This 16mm black and white feature film, "The Exile", was Oscar Micheaux's first "talkie" (a feature film with a synchronized audio/dialogue track). The film was based on his novel "The Conquest, The Story of a Negro Pioneer" (1913).
Consists of: 16mm Film (a), 16mm Film (b), 16mm Film (c), Original Film Reel (d)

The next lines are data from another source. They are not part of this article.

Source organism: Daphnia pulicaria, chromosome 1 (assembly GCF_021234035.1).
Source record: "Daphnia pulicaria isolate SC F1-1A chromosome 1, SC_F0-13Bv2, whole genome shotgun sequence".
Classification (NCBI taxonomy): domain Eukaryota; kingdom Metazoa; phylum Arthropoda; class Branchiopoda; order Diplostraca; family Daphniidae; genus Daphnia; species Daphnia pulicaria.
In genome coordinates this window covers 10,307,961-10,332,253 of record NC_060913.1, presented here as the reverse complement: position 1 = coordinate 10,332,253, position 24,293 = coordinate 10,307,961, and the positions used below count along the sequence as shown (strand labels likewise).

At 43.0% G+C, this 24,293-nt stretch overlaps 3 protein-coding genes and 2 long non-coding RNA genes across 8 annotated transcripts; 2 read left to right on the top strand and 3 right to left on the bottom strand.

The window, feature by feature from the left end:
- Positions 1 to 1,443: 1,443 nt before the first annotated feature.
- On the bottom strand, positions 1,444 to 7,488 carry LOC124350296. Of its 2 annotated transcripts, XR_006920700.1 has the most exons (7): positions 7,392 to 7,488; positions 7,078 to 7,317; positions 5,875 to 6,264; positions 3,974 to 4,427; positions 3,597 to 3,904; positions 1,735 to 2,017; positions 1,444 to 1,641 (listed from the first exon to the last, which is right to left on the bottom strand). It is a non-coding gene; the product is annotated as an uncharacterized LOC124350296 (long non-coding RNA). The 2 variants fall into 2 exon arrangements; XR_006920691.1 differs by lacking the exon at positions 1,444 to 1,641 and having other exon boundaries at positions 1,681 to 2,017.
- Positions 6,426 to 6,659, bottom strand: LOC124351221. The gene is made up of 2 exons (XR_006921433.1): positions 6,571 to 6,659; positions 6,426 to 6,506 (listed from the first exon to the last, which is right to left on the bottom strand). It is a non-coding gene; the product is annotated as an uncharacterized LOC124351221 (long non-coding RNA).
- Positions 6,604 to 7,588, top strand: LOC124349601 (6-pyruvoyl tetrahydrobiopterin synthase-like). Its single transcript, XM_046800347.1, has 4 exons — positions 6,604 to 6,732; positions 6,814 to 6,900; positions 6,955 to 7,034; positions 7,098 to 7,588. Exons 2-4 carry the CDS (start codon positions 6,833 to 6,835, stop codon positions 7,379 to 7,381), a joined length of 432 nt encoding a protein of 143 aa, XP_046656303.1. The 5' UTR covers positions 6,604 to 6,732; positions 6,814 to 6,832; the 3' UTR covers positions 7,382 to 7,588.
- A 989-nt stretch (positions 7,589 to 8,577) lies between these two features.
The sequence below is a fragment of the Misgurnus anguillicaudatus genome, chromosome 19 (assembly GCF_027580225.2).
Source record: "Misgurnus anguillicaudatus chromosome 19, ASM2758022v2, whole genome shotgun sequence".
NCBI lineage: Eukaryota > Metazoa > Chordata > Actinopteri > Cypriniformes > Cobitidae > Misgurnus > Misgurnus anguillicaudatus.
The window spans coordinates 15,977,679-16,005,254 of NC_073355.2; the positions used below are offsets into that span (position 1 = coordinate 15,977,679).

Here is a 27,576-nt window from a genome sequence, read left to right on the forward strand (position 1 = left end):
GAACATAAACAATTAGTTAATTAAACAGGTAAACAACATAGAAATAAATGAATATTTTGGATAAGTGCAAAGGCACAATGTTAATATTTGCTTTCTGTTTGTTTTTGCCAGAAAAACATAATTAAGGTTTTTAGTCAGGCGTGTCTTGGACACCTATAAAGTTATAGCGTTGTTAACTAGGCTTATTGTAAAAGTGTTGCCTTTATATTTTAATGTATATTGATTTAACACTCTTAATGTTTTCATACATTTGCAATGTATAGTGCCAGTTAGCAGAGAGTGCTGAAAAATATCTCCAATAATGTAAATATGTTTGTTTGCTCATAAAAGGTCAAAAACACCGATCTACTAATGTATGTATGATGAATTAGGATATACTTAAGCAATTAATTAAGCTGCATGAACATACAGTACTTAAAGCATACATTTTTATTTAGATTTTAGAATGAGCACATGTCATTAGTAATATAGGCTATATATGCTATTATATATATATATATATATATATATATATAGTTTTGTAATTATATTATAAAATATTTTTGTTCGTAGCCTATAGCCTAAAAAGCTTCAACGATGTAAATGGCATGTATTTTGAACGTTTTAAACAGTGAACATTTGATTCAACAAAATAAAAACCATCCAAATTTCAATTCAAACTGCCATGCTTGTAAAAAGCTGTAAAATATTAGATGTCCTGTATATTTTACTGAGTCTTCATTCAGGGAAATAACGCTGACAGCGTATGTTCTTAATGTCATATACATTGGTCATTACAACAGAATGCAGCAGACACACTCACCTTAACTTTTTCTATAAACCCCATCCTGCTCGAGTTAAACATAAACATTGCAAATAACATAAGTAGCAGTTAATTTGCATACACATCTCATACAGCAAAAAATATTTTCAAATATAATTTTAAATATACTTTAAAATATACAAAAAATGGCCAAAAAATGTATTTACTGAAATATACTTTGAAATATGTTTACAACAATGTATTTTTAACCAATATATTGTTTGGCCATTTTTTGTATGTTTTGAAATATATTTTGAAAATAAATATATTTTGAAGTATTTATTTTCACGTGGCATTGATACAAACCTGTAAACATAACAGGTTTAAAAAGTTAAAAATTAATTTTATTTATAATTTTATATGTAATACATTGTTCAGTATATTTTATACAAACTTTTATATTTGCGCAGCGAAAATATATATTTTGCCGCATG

Edith Duval, a former maid, occupies a Southside Chicago mansion after it is abandoned by its wealthy meat packer owner. She is part of a wild crowd that likes to gamble, dance and have a good time. One night, when she throws a huge party for her friends, Jean Baptiste, a sincere young black man, draws her away from the crowd and confesses his love for her. Edith is delighted and tells Jean her plans to turn the house into a gambling club. Outraged by the suggestion, Jean declares his desire to take her away to a farm in South Dakota to earn an honest living. Edith, however, scornfully sends him away. Five years later, Jean has become such a successful farmer that he needs a hand with the chores and asks his new neighbors for help. Jean and the head of the family agree that the son will work for him. Meanwhile, Agnes, the daughter, is very attracted to Jean and, although he returns her love, he breaks off the romance because she is white and he is afraid that she will face a difficult life if they marry. Brokenhearted, Jean returns to Chicago. There, he visits Edith's nightclub, and determined to put Agnes behind him, he proposes to Edith again. This time she happily accepts. Unfortunately, an old lover of Edith shoots her in a jealous rage and Jean is accused of her murder. Upon seeing his name in the paper, Agnes decides to go to his aid. Her father agrees, and before she goes, he tells her that her mother was of Ethiopian descent, so it is all right for her to marry Jean. Just as she arrives in Chicago, she meets Jean, who has been completely cleared of the crime. The two set off for a happy married life in South Dakota.